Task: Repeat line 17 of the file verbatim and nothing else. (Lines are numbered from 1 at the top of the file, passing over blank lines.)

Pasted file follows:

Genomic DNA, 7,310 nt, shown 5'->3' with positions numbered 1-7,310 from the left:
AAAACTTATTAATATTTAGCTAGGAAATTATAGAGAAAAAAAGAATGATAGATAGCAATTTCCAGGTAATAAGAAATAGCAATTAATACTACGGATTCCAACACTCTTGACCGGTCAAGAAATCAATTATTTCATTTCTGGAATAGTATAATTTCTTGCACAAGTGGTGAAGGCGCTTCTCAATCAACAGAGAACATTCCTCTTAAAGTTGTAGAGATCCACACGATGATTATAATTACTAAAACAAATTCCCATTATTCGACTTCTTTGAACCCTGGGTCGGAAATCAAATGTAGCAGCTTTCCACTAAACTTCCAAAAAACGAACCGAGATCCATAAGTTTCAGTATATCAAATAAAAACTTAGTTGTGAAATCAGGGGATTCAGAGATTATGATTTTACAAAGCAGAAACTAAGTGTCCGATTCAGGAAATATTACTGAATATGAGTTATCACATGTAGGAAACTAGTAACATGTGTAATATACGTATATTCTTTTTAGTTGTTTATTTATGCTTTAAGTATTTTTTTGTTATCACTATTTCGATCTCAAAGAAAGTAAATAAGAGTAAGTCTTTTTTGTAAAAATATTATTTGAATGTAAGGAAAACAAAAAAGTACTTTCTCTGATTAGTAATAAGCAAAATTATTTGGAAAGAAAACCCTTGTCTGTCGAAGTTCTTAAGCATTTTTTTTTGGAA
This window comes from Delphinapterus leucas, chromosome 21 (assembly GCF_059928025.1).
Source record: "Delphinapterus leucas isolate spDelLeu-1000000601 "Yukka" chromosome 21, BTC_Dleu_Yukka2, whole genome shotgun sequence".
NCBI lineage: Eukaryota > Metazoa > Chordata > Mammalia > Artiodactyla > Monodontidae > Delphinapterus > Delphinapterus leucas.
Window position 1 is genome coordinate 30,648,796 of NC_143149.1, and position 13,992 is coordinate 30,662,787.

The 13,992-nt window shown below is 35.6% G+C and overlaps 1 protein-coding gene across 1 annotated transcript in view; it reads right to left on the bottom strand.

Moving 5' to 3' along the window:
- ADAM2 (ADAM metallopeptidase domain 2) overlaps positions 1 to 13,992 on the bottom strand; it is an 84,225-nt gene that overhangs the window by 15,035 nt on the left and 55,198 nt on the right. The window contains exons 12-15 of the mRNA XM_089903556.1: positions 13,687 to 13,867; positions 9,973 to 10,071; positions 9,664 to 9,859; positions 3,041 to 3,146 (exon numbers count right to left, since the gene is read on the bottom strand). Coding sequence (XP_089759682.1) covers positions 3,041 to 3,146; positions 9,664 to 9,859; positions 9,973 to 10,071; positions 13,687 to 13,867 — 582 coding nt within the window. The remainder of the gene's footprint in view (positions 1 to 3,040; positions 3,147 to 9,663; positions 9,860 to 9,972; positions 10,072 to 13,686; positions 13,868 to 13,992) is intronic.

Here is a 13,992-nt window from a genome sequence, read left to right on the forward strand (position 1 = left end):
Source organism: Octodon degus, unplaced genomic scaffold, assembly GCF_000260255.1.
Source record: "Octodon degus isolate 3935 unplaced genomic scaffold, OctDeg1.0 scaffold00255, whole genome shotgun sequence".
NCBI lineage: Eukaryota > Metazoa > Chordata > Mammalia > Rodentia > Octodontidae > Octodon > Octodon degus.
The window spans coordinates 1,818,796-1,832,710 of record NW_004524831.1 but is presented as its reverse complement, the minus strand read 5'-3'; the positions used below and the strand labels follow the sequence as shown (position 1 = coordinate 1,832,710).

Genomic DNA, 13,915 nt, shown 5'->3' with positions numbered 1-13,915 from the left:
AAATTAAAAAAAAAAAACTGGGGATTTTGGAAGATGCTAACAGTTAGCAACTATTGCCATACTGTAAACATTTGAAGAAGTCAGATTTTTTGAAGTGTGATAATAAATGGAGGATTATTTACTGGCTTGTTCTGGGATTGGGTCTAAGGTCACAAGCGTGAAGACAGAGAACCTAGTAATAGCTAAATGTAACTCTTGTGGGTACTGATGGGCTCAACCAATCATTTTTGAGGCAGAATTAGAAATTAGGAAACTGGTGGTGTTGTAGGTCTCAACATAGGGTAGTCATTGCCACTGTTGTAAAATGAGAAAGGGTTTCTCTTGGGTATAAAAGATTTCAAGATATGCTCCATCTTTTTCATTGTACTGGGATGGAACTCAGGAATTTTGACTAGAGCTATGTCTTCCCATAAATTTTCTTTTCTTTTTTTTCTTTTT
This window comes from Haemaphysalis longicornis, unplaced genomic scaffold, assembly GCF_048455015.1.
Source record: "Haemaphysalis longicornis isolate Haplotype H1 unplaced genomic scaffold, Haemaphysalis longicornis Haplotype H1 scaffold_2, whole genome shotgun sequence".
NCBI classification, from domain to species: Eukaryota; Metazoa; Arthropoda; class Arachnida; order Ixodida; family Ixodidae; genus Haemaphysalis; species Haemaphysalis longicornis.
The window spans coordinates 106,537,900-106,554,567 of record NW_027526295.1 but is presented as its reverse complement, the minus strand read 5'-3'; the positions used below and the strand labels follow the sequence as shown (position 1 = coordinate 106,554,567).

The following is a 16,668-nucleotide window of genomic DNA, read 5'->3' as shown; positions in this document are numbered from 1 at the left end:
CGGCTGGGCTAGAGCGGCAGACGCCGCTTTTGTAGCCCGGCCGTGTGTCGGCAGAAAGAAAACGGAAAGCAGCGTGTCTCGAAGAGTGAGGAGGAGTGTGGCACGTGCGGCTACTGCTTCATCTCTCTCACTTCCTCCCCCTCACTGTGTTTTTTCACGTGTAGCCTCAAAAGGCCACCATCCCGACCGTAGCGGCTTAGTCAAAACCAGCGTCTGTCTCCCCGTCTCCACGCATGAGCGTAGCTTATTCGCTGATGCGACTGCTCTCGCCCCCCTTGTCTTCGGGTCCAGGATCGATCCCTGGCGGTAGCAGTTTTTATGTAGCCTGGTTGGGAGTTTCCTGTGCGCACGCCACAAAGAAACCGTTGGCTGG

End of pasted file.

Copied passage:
This window comes from Haemaphysalis longicornis, unplaced genomic scaffold, assembly GCF_048455015.1.